Would you like to know what dooms most written exams at STANAG 6001 LEVEL 3? Do you want to be aware what the most frequent mistakes are? Do you wish to avoid them? I bet you do! This is the right place to be!
My experience as a teacher checking letters, memos and reports of people preparing to take level 3 exam shows that there are some types of mistakes that happen more frequently than others. Here are my observations.
CONTENT & LOGIC
The mistake which can even disqualify your writing is the content which does not fulfil the requirements of the instruction. You need to follow the instruction closely - if it says you should ask for information - do it, if you are supposed to suggest solutions - suggest solutions. The best method helping not to get lost is to follow the instruction point by point without changing the order.
Also, don't change the topic! Sometimes people do it accidentally, as they unintentionally change the point of view in their writing because they like or dislike a certain topic. Writing a plan before starting to write may solve this problem. If you miss one point from the instruction or your writing is 10% shorter than the word limit you may receive not more than 6 points for it and fail.
The quality of your argumentation should also be flawless. Each new idea in your text should be explained, exemplified, justified. The connection with the rest of the text should be indicated - show if it is a consequence, reason, example or addition by using appropriate linking words, e.g. for example, therefore, consequently, etc.
Each paragraph should be well-developed, making the text clear and argumentation logical. For more details about paragraph writing see here: PARAGRAPH DEVELOPMENT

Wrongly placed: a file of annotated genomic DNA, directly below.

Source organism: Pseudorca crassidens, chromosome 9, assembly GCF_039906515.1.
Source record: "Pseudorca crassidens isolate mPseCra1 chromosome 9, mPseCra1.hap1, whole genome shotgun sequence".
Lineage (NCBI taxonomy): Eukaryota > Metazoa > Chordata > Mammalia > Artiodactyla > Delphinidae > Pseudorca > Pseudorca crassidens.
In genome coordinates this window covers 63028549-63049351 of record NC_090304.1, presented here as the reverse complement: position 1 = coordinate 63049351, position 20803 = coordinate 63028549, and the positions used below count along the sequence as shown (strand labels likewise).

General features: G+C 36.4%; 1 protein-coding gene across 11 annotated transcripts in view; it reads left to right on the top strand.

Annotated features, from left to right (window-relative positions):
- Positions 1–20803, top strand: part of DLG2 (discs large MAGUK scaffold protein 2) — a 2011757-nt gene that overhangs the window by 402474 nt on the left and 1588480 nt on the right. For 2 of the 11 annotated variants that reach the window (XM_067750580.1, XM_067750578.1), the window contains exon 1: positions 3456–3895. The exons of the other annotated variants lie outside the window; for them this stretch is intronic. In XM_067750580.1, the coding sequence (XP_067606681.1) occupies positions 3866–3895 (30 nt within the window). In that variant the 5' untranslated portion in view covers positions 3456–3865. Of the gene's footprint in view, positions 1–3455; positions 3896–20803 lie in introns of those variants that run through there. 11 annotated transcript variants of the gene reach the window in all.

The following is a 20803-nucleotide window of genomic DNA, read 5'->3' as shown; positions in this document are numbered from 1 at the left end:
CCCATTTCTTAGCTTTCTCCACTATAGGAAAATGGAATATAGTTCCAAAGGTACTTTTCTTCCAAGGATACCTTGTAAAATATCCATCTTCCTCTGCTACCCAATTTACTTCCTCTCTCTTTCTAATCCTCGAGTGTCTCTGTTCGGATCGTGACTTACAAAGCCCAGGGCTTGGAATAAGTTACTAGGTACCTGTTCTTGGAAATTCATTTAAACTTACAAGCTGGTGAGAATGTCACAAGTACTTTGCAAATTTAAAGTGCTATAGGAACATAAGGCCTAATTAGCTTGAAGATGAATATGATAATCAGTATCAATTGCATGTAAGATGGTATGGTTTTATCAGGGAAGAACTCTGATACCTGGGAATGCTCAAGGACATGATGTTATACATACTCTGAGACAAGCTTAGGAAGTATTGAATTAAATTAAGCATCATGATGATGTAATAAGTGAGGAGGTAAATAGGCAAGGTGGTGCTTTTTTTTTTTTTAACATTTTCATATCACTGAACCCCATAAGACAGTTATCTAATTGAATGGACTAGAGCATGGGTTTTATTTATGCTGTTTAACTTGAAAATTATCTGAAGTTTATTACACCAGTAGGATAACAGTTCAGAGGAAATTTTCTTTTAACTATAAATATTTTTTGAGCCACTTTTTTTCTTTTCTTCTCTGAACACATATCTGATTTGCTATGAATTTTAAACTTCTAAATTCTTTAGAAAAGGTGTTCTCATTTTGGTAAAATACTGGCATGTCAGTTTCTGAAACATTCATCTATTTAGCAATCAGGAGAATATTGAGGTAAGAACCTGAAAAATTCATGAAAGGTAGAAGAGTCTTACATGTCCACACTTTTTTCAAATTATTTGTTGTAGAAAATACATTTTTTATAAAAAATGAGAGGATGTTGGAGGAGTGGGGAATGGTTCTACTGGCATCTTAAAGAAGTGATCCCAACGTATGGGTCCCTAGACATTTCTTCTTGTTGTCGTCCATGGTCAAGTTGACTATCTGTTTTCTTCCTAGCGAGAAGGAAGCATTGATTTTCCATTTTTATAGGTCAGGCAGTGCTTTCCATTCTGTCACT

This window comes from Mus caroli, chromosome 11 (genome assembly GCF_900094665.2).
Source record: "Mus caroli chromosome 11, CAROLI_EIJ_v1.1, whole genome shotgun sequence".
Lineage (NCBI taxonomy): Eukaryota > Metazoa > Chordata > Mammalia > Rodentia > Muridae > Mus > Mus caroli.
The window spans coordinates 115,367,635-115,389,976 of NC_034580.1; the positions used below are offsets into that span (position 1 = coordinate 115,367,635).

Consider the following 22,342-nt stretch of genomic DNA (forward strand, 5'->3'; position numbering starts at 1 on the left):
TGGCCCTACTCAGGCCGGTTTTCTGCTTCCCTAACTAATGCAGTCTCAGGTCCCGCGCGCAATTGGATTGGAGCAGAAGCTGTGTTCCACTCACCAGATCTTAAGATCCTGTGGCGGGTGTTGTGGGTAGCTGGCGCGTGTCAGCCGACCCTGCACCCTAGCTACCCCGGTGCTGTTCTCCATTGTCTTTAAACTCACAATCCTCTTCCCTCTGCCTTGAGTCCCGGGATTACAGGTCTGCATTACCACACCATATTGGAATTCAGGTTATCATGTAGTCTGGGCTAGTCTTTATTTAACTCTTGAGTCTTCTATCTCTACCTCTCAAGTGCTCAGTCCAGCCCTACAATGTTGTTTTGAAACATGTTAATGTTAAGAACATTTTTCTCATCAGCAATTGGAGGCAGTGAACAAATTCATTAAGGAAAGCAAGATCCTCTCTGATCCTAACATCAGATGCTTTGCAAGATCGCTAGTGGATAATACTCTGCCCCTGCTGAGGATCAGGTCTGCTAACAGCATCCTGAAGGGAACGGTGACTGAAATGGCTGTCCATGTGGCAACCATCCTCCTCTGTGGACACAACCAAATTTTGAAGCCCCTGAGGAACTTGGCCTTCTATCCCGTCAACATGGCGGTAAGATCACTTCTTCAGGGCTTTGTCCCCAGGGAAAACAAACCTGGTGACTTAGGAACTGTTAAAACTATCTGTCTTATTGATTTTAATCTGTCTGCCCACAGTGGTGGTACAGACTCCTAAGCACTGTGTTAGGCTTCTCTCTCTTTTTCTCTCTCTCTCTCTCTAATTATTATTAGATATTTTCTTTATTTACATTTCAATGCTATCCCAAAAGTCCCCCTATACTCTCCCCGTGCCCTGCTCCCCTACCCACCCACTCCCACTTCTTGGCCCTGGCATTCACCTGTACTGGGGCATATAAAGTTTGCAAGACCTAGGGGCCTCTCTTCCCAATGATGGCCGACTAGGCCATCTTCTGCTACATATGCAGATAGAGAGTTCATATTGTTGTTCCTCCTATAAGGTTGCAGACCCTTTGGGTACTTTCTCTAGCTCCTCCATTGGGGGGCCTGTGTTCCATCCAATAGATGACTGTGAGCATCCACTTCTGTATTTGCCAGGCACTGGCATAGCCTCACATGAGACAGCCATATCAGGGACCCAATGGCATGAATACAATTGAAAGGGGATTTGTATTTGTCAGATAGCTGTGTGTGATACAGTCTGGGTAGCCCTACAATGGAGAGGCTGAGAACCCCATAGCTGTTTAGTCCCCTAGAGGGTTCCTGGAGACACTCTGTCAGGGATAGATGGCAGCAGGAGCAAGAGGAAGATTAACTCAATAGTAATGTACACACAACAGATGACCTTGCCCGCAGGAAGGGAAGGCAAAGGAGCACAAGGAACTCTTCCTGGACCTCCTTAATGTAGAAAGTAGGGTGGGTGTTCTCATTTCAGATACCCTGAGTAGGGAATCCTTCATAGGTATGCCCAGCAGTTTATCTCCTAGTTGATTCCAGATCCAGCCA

FORM & STYLE
The piece of writing you produce needs to have an appropriate form depending on its type, e.g. letter, memo, report.
It should be divided into paragraphs and use appropriate expressions starting and ending your piece of writing.
A formal piece of writing requires a formal style which is characterised with specific elements, such as linking devices, lack of contractions, impersonal forms, passive voice, and more.
- full words
- linking words
- use of passive voice
- lack of contractions
- use of impersonal structures
- avoiding first (I, we) or second person (you) point of view
- full sentences
- long sentences
- first (I, we) or second person (you) point of view
- short sentences
- broken syntax (unfinished sentences, lack of subject)
GRAMMATICAL ACCURACY AND CHOICE OF VOCABULARY
Grammatical correctness seems to be one of the most serious challenges in writing and is also often the reason for failure at the exam. However, my experience shows that very often when indicated a mistake, people are usually aware that it is a mistake and know the correct form. Therefore, it seems that it is rather self-editing that needs our attention. So, make sure you have time to read your text before you hand it in. How to edit your own writing in terms of of grammatical correctness? Here are some basic tips:
- Are all the sentences complete and finished?
- Do all the sentences have a subject and a verb?
- Do subjects and verbs agree?
- Do you use appropriate tenses? Do you avoid unnecessary shifting from one tense to another?
- Do pronouns (it, they) have a clear reference?
There are some grammar-related issues which may significantly lower the quality of your writing:
- frequent grammatical errors which sometimes hinder understanding,
- vocabulary sometimes used inappropriately (wrong choice of words, wrong collocations, loan translation (calque), mistaken parts of speech, e.g. a verb form used instead of a noun form),
- word order mistakes (using English words but the word order typical for your native language).
If you are interested in the STANAG 6001 LEVEL 3 writing you may also want to read the following posts:
And if you still haven't downloaded the model formal letter, you can do it here: MODEL FORMAL LETTER